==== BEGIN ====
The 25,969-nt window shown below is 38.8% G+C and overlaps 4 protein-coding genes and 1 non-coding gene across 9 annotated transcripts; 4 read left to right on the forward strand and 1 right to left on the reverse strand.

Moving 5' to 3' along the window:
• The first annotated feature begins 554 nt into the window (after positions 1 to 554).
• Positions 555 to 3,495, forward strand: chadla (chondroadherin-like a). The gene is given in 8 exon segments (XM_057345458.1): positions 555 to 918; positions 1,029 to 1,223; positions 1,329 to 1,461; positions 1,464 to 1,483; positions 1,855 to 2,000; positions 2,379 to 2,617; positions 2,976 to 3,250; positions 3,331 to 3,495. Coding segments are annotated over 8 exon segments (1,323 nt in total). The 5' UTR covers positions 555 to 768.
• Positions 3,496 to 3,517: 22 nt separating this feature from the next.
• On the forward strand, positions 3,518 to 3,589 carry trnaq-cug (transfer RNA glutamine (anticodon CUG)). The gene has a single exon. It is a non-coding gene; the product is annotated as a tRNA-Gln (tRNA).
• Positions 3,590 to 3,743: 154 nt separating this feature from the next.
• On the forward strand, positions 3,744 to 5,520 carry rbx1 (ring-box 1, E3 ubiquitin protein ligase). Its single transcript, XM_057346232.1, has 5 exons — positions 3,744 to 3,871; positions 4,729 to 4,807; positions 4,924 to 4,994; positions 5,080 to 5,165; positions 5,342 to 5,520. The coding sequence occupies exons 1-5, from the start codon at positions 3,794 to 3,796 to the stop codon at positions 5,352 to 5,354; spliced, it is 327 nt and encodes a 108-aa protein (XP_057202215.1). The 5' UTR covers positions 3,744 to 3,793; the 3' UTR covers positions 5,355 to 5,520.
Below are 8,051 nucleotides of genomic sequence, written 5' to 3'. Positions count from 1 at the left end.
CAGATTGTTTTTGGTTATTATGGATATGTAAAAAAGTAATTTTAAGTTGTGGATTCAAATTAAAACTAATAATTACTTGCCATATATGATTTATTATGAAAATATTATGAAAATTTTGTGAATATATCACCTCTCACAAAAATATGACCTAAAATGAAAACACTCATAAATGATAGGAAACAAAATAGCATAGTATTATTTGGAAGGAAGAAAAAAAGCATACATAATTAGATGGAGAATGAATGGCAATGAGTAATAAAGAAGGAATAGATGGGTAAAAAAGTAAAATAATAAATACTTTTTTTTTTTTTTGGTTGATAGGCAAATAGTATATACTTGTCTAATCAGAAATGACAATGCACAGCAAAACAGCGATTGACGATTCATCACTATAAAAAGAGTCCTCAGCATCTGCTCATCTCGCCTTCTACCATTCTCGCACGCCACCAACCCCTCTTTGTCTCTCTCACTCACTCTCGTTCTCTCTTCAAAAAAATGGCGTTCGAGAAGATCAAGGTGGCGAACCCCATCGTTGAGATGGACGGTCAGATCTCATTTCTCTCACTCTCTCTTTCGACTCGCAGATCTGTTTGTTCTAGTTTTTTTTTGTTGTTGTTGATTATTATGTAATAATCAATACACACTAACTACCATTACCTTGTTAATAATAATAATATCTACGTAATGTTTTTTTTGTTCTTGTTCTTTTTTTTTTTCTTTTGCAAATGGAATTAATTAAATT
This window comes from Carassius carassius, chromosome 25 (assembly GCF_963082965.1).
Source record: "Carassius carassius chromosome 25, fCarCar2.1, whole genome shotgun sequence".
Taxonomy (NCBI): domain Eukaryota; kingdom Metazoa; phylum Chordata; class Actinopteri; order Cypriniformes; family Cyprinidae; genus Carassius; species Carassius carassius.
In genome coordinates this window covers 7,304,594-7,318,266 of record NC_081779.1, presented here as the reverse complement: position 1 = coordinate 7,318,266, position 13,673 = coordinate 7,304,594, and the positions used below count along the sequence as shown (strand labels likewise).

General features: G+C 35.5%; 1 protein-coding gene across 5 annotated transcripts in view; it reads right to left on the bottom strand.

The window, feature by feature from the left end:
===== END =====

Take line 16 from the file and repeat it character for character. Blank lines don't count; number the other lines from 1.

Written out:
The window, feature by feature from the left end: